Bruce Friedrich recently wrote an article for HuffPo that criticizes those who call themselves “abolitionists” in the animal movement. His article meanders from one thing to the next; I wondered exactly who is the target audience for his piece. Friedrich has written better. Namely, “Humane Meat: A Contradiction in Terms” and “Eating Animals is Indefensible.” Frankly, the article was not all that compelling to me, but the topic of effective animal advocacy is an interesting one and the discussion is lively.
Vegan education is probably the most worthy use of our time and resources. If not THE best form of animal advocacy, it’s certainly up there in the top five. Vegan leafletling, both in-person and online, are likely the most effective forms of advocating for animals. This nonviolent, simple, legal activism is the foundation for monumental change.
However, the animal welfare reforms encouraged by large animal advocacy organizations are not going to disappear any time soon. Individual animal advocates (like us) must decide how best to respond to animal welfare reforms. We cannot control the world; we can only control ourselves. We choose how to react to welfarism. Our options: participate, ignore, criticize, condemn, attack, or reframe.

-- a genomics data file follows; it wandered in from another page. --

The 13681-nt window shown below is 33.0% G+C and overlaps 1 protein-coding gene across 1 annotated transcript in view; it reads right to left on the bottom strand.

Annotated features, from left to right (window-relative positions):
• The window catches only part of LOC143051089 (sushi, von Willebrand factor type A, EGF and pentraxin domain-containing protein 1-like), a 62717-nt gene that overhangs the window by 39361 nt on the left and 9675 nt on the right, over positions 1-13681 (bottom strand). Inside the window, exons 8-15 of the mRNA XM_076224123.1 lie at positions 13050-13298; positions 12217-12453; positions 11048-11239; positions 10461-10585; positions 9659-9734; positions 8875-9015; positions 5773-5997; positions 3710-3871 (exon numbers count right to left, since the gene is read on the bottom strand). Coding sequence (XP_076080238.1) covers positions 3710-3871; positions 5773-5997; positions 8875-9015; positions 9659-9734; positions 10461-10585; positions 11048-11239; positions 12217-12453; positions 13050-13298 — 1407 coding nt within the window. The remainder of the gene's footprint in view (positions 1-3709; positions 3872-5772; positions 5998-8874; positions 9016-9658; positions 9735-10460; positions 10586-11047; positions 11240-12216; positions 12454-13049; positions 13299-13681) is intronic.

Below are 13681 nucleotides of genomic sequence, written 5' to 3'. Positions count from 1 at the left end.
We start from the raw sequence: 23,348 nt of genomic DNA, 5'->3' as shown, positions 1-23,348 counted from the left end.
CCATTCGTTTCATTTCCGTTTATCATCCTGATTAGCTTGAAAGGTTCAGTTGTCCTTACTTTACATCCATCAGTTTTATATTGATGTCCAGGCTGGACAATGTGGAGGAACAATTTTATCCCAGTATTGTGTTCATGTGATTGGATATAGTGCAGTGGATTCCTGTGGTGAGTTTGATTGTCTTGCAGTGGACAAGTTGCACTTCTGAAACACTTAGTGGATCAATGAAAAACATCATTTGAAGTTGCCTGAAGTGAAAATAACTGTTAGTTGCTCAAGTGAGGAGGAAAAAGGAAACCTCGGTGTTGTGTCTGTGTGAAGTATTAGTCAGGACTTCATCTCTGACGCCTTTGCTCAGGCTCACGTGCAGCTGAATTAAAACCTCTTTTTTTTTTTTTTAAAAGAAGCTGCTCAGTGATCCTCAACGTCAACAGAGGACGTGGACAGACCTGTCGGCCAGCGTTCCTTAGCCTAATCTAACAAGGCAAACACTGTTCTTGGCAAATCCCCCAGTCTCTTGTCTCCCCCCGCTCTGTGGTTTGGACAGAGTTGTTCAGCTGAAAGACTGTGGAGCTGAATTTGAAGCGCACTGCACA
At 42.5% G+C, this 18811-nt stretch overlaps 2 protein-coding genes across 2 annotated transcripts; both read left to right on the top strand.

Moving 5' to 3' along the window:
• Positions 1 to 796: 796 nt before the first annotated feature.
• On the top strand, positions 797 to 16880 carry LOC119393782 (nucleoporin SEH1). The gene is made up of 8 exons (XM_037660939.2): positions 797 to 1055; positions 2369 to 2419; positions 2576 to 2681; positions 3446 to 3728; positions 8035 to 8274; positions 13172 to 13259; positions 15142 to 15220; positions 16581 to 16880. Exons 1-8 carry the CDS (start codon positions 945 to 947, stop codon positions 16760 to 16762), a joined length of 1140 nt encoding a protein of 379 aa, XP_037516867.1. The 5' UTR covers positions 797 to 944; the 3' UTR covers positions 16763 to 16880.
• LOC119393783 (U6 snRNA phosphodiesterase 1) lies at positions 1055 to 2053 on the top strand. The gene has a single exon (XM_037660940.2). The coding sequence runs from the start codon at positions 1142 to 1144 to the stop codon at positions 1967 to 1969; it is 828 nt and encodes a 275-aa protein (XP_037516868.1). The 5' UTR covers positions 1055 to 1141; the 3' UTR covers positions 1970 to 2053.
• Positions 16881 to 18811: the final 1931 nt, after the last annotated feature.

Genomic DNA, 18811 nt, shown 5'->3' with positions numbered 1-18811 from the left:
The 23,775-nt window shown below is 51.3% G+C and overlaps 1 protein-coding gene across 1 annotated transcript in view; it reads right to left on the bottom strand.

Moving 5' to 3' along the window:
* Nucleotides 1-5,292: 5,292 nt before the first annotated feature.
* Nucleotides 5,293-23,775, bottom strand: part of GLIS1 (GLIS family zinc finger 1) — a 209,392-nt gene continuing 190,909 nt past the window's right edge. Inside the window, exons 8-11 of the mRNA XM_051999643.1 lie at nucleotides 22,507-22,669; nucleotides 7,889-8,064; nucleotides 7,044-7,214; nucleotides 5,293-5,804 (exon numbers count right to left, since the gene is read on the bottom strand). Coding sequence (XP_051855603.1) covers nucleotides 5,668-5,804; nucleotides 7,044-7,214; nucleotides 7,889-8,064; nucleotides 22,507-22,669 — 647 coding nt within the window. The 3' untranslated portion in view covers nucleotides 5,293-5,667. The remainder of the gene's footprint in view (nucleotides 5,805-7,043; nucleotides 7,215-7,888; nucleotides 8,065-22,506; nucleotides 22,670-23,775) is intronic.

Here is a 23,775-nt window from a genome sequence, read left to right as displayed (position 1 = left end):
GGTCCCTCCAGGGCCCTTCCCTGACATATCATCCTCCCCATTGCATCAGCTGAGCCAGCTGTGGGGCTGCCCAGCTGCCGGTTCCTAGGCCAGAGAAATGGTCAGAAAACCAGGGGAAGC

Because our time and resources are limited, we ought to consider whether or not attacking welfare reforms is a good use of our time.
If the reforms were counterproductive, that would certainly suggest that an attack is warranted. However, lead abolitionist, Gary Francione, admitted years ago that there is no empirical proof for his claim that “improving animal welfare makes people feel less uncomfortable about animal exploitation.” He asserts that his thesis is true because it’s “common sense and intuition.” But the truth is that there is emperical proof that when animal welfare is in the news, people choose vegetarian and vegan options more often. That suggests that the attacks on animal welfare reforms are counterproductive, not the welfare reforms themselves.
What do you think?
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